He had been forgotten by poets and critics when he published The Parish Register, and in the year 1810, burst out upon the world with The Borough, A Poem; it was found that time had increased his intensity of observation; had sharpened his sense of character, and improved his manner of communicating his notions to the world; but had not brightened the moral darkness of his early landscapes, nor shown him, with Burns, how much happiness and virtue the roofs of fifty smoking cabins covered. Alms-houses, hospitals, and prisons, with their paupers, their diseases, and their felons, are subjects little grateful to poetry. In this work — strong as it is in originality of character, and brief, clear, and decided, as most of its pictures are — the poet mistook, or eluded, the aim and purpose of poetry. He has given a Newgate Calendar in verse. If, weary with work, and sick of the cares of the world, we seek consolation in Crabbe, as we don in almost all other poets, instead of being soothed and elevated above our nature with the divinity of song, we should think of the grave — of a sixpenny leap into eternity from the top of the FIRE Monument. No; God deliver us from Crabbe in the hour of depression. Pictures of moral, and mental, and bodily degradation, are frequent through all his works; he is one of Job's chief comforters to the people; he shows the misery of their estate on earth, and then consoles them with the healing doctrine, that "hell was not made for Dogs." This "Come curse me, Jacob, and come defy me, Israel" sort of style, is as unjust as it is unpoetic. I hold it to be bade taste too, in the muse, to shut her right eye on all the virtues, and open her left eye on all the vices and miseries of man, and then pitching her voice to a tone sarcastic and dolorous, sing of nothing but the crying crimes and running sores of human nature. There is something wrong in the mind or taste of the poet who looks on creatures with ragged clothes and unswept houses, as utterly fallen and reprobate; and who dips his brush in the lake of darkness, and paints merry England as a vagrant and a strumpet.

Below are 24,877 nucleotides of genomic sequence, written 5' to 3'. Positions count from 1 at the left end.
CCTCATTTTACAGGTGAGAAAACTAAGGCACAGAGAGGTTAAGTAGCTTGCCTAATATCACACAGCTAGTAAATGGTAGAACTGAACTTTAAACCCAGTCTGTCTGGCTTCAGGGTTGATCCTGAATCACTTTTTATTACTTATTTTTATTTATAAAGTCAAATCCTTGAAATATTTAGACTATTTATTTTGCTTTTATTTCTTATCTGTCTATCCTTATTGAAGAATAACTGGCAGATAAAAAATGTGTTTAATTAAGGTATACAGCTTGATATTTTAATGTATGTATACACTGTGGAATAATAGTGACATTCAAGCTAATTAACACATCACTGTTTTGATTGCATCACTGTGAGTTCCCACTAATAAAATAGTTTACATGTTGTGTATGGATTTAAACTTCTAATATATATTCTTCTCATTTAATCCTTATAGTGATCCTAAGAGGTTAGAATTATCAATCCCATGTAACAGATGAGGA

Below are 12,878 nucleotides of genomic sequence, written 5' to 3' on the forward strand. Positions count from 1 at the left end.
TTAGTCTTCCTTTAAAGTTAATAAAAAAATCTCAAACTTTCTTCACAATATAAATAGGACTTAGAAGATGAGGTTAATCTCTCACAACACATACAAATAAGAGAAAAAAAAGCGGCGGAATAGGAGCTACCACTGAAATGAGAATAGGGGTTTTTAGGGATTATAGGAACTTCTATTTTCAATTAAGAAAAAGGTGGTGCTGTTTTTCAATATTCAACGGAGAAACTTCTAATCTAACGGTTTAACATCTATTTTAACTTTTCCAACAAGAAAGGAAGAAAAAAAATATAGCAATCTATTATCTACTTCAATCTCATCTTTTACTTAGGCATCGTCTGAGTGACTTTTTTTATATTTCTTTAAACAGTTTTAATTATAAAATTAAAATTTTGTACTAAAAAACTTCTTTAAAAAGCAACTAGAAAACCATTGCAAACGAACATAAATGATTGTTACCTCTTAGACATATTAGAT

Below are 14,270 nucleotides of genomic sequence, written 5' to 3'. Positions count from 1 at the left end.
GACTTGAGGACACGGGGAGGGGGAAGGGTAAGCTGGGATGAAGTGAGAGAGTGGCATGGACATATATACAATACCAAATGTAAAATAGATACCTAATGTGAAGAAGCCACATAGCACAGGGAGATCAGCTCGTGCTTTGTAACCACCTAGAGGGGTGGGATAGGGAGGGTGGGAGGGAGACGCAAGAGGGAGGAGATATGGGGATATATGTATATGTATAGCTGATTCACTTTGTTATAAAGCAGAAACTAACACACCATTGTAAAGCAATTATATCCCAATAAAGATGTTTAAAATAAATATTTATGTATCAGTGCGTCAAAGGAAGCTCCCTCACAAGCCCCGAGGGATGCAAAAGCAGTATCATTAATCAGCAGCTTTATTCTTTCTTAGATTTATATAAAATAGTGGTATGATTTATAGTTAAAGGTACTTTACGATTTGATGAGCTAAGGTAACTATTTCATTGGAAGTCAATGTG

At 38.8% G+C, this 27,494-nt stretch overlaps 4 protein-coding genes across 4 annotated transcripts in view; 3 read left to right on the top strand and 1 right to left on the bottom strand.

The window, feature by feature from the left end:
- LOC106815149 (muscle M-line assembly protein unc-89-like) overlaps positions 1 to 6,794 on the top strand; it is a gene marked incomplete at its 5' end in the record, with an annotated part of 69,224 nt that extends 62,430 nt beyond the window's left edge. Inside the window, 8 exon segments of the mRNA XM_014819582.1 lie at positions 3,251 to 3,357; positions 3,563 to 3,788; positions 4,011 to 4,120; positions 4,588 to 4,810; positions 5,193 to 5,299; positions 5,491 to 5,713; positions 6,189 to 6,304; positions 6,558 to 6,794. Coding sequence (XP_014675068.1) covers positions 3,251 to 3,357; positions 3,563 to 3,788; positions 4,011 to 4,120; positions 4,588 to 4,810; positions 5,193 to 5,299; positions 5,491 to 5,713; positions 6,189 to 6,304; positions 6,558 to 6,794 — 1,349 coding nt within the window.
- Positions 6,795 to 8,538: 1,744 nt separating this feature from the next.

It is pleasing to turn from the stern — nay, terrible pictures of Crabbe, to his more soft, graceful, and touching delineations; it is these which enable us to endure the misery of his more elaborate sketches, and which, like a spring amid burning sands, cheer and refresh us, and connect the poet with the kindlier sympathies of human nature. Had he mingled these more frequently with his gloomier strains; had he given as much of the good as of the evil of life, he would have obtained a place in our hearts next to Cowper and Burns, who, of all modern poets, have appealed most extensively to the general feelings of mankind. It would form a curious chapter in biography, to examine how little the works of men correspond with their nature. Crabbe was meek and affectionate; gentle and generous; gave largely to the poor; nay, followed them, and made amends both with tongue and hand. His poetry, instead of coming fresh from the heart, was the offspring of a system early settled and constantly followed; he had determined that his muse, instead of walking like a pastoral damsel barefoot among flowers, and crushing fragrant berries at every step, should rough it among the thorns and briars of the world; and for the cheering and mirth-awakening songs of the elder muses, should weep and wail, tear her hair, gnash her teeth, and refuse to be comforted. As a man, he was widely beloved; and as a clergyman, deeply respected. He was particularly anxious about the education of the poor, and gave much of his time to its furtherance. The Sunday School was his favourite place of resort: he loved to sit and listen to the children; and strangers, who desired to see the venerable and inspired man, usually went there between seven and eight in the evening — such visits were frequent. To a friend who called towards the close of his life, he said, pointing to the children, "I love them much; and now old age has made a fit companion for them." He died, 8th February 1832, in the 78th year of his age. The people of Trowbridge closed their windows, and many went into mourning from respect to his memory.